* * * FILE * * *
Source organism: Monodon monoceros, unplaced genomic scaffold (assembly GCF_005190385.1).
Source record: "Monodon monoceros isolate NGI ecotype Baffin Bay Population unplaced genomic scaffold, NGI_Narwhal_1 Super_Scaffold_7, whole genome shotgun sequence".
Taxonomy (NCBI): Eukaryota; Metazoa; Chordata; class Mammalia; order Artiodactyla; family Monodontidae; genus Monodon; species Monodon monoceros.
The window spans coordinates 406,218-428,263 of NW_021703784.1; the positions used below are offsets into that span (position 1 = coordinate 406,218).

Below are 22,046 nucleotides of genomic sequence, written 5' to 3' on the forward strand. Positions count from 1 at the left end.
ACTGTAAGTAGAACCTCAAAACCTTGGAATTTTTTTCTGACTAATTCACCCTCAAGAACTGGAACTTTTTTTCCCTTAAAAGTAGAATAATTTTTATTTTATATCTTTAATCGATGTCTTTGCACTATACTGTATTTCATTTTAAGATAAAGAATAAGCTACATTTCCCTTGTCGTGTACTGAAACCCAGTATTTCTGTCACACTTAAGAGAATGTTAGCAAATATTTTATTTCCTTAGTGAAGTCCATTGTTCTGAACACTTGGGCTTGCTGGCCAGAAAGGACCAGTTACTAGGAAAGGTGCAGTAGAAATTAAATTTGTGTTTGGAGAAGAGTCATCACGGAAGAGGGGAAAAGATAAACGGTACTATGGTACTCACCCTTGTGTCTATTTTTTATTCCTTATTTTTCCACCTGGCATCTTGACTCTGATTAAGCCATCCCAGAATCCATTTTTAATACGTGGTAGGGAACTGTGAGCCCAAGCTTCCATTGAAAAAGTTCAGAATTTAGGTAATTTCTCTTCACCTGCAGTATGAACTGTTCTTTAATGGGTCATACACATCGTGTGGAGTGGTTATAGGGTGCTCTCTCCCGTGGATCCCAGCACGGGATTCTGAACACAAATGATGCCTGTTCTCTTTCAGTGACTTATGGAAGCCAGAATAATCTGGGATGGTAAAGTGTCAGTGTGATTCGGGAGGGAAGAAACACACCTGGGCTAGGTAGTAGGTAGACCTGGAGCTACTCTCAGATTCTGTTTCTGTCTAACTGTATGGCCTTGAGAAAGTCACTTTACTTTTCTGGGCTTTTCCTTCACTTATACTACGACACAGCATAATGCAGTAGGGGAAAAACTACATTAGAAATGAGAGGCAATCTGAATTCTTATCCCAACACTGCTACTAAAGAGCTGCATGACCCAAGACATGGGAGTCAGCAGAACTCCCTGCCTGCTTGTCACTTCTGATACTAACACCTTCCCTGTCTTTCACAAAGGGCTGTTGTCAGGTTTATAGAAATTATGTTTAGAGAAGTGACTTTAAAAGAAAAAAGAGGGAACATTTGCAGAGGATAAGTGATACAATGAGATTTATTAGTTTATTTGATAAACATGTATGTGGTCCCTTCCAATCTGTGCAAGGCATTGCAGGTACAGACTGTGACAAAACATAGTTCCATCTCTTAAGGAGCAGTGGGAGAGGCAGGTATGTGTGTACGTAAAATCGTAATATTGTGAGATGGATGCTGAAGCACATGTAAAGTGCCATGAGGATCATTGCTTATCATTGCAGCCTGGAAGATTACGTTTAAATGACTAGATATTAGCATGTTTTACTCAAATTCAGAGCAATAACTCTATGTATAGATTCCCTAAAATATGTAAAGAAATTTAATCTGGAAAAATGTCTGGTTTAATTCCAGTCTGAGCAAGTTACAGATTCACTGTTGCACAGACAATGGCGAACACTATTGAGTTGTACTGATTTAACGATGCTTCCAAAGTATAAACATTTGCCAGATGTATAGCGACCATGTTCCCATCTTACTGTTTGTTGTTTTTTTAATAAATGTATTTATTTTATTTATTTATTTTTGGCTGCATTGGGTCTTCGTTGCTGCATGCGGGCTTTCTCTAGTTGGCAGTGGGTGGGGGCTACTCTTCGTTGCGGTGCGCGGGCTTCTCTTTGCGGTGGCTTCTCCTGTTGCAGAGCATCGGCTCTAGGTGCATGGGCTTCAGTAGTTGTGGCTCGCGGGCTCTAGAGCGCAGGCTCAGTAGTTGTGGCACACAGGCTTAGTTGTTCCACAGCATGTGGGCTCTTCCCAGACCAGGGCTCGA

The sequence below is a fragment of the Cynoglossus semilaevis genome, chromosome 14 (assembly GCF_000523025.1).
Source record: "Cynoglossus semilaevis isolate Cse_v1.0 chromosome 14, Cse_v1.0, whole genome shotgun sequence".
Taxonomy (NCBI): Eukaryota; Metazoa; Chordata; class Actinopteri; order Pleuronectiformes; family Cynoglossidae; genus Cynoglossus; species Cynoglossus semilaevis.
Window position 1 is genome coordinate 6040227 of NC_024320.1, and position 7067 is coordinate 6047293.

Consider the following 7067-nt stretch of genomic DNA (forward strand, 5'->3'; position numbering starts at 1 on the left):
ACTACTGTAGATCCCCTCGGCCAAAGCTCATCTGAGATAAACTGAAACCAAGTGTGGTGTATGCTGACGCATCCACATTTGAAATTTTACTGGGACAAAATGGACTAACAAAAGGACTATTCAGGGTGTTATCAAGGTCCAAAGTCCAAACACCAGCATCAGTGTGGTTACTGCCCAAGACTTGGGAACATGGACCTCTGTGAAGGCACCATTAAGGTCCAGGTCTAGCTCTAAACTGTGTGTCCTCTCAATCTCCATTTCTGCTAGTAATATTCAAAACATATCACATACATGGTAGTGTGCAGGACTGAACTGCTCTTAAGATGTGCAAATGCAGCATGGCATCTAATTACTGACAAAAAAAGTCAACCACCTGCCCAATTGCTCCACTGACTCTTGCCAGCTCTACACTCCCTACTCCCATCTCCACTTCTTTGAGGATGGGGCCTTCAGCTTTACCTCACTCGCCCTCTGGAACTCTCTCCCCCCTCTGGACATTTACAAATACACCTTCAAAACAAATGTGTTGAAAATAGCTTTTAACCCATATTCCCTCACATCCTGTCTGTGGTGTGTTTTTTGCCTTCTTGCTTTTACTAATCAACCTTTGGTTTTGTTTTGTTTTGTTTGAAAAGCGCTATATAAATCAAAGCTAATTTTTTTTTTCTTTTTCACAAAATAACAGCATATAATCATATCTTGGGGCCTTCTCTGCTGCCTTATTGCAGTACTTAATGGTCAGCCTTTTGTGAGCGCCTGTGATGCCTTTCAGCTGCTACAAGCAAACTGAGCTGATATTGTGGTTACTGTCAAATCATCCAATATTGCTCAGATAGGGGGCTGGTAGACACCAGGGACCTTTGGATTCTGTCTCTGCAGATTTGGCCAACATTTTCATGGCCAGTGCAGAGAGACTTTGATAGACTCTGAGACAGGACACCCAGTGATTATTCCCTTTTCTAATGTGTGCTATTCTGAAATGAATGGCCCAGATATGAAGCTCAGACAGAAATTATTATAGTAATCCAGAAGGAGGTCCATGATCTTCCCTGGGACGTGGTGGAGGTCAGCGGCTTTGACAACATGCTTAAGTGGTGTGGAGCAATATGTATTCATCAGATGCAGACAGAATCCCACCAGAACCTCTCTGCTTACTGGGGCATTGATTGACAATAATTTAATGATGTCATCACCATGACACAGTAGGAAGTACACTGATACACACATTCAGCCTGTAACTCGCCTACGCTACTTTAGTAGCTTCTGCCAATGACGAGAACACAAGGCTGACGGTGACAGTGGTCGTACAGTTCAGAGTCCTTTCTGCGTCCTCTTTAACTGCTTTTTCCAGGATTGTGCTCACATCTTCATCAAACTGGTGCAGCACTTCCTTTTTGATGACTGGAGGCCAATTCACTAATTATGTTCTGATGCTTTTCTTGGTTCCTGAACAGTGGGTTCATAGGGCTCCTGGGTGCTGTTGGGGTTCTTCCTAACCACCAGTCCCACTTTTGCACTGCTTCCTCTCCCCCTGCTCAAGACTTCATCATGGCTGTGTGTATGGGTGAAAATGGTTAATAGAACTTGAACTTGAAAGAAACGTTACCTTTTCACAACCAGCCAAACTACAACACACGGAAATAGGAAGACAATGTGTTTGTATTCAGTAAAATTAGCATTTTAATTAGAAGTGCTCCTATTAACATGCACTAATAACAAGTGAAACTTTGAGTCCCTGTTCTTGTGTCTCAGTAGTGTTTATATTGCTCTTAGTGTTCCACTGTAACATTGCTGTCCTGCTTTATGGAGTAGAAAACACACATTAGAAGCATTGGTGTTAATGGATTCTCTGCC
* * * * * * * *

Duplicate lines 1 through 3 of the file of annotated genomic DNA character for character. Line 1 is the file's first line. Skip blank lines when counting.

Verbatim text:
Source organism: Monodon monoceros, unplaced genomic scaffold (assembly GCF_005190385.1).
Source record: "Monodon monoceros isolate NGI ecotype Baffin Bay Population unplaced genomic scaffold, NGI_Narwhal_1 Super_Scaffold_7, whole genome shotgun sequence".
Taxonomy (NCBI): Eukaryota; Metazoa; Chordata; class Mammalia; order Artiodactyla; family Monodontidae; genus Monodon; species Monodon monoceros.